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Andre Loots

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About Andre Loots

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  • Gender
  • Location
    South Africa
  • Interests
    Piano Restoration, Biking, Woodworking
  • Occupation
    Wastewater Treatment Specialist


  • Garage
    F10 M5, E39 M5, E39 530d
  1. Andre Loots

    G20 3 Series future problems

    Hi all. I was recently invited to the unveiling of the new G20 3 Series at a local BMW dealer. Up to now, I have never owned any other make of vehicle except BMW. I have gotten to know the design errors and over the years when looking out for a replacement vehicle, I have paid particular attention to typical previous design faults and whether the German designers have carried it over to the next design or not. At this unveiling, I was humoured at the announcement that one could now choose to have a spare wheel or not, at no extra cost. Have BMW finally realised that the run flat concept has been a total failure in South Africa, where being left stranded beside the road leaves you as a target to hi-jacking, theft and murder. I hope to see the return of the spare wheel implemented in all the sedans, as well as the x range. Anyway, one new fancy gimmick caused my hair to stand on end - the kidney grille that can open and close, depending on engine temperature. They reckon that it improves aerodynamics when closed, and will open when extra engine cooling is required. The question is, how much will it benefit economy for the short duration when the engine is cold? Unless you are in Germany or Greenland or northern Russia, most of the time the flaps would be open, as the engine would be panting for cool air. So, it counts for nothing in South Africa, where we always run the risk of the engine overheating. And then, as I have seen on most BMW's, any new concept is not adequately tested before installed on the vehicles, running the risk of failing. Imagine when the kidney grille flaps do not open because they malfunction? Huge engine damage from overheating. Keep it simple, BMW. In addition, do you know how difficult it will be to clean out insects from the grille when detailing the vehicle? Secondly, I noticed that the windscreen washer pipes are now integrated into the wiper arm. However, where the pipe enters the wiper arm, it is exposed to sunlight and movement. We all know that rubber perishes in sunlight, and these pipes are prone to getting brittle, even if they are not exposed to sunlight (I had to replace the pipes on my E39 recently). I foresee these pipes breaking at this very point. Why change things and risk failure, when the previous design worked perfectly well? It will take BMW 3 generations to change this new, already damned, design. Rather install non-perishable hoses. And with the new digital instrument cluster, we will have to wait and see how long that will last, and after a decade, if it were to fail (as do computer screens), would it be replaceable, or would we have to buy a new car? I know this sounds cynical, but here in South Africa, we work very hard for the money to purchase such a vehicle, and we therefore expect the technology to last. I wish somehow we could have a meeting with the German designers and point out what designs and gimmicks were complete failures, and in doing so, help them build the best car in the world. But then, if the car we own was perfect, would we need to buy a new one every 5 years? Not good for business... Let's wait and see...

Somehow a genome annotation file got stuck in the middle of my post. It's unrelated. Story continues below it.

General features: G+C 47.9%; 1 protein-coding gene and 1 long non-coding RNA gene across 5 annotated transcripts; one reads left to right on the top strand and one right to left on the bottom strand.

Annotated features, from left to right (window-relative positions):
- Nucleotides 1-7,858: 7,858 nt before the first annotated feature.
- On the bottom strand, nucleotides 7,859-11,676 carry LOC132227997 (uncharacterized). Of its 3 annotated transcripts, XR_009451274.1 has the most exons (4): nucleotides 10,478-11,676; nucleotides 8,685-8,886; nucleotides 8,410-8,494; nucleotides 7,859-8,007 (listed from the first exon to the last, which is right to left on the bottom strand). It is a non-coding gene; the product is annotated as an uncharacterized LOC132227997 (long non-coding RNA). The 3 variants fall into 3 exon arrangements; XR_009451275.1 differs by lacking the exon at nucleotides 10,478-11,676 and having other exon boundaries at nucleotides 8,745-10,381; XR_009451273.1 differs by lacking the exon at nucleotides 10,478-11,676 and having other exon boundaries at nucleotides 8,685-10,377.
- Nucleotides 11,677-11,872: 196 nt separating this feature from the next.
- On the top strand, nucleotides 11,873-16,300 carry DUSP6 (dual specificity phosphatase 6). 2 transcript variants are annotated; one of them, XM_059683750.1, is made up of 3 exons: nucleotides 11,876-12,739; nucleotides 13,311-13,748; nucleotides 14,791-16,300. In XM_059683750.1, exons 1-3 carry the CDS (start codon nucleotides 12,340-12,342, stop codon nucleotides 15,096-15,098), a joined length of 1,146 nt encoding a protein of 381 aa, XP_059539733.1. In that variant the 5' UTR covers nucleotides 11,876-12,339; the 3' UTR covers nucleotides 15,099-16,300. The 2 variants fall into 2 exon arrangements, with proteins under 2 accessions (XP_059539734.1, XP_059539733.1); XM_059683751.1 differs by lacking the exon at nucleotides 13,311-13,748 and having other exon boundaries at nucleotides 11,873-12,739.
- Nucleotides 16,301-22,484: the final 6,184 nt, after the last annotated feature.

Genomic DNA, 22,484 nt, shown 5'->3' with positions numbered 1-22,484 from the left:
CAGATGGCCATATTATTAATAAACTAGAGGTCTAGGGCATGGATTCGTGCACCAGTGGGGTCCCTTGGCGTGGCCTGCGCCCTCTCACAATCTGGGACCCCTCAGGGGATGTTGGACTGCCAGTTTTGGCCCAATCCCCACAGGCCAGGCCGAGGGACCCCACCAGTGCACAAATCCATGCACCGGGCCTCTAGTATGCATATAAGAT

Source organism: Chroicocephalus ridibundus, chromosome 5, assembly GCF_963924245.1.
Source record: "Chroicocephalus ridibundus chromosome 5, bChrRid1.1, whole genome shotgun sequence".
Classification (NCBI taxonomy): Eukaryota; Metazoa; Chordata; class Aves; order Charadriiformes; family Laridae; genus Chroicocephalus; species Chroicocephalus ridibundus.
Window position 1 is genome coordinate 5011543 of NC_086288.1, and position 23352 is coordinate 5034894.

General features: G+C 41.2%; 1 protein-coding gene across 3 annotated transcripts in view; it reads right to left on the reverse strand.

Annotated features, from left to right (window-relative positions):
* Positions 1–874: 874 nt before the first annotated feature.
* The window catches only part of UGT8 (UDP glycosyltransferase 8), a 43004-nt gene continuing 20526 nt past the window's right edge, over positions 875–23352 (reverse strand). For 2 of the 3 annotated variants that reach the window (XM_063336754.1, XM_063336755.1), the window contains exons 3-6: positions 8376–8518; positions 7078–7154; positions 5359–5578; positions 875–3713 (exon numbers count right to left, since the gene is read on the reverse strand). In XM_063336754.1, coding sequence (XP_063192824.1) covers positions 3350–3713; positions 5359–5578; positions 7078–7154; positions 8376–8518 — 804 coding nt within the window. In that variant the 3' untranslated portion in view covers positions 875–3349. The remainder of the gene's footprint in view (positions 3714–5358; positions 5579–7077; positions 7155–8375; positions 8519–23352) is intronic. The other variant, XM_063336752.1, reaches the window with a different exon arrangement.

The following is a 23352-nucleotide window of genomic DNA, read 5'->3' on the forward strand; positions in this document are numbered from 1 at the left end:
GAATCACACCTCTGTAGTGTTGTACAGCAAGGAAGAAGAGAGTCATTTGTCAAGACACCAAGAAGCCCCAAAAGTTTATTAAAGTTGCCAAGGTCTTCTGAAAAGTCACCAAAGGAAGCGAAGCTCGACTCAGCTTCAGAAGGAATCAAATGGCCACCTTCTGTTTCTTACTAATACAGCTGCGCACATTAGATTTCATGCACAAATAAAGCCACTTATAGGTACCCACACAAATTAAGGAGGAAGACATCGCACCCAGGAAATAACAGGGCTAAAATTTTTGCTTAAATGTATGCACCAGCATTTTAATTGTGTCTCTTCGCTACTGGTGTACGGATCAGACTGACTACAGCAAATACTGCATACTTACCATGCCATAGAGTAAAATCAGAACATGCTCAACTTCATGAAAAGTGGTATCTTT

2. Andre Loots

    No start issues resolved

    For a while I had starting issues with my E39 530d. I had studied many such cases but could not find a solution. The story goes like this. I had to begin cranking the engine longer before she started, and sometimes I had to crank twice before she fired up. One day I got stuck at a filling station when I wanted to check the tyres. When I tried to turn her on, she just cranked and did not start. After having her towed to my house, I began checking everything. I checked relays and fuses to make sure the diesel pumps worked. I did an injector leak off test and found that one injector was leaking off much more than the other 5, so I replaced this with a new injector. The vehicle started first time afterwards and ran for about a week after this. Then she began with her nonsense again. The error code was "low fuel rail pressure on start". I had the intermediate diesel pump replaced - no success. I checked the in-tank pump pressure - 1.2 bar, which is sufficient. I installed a non-return valve on the diesel supply line from the tank - no success. The fuel rail pressure sensor was giving readings when the diagnostics machine was plugged in, so I ruled this out. It dawned on me that the unit controlling the pressure was the pressure control valve which is located on the high pressure diesel pump mounted on the engine itself. I purchased a new pressure control valve and as soon as I had a chance, removed the inlet manifold to access this part. Upon removal, I found that two little o-ring gaskets had split and wondered whether I could have just purchased two new o-rings. Anyhow, I replaced the old unit, and before putting everything back together again, prayed a prayer and cranked her up. She started, first attempt. End of my 3 month torment of having to drive my expensive F10 M5 for work. I know the E39 is old and many people no longer drive them, but if anyone is experiencing the same problem, I trust this will assist.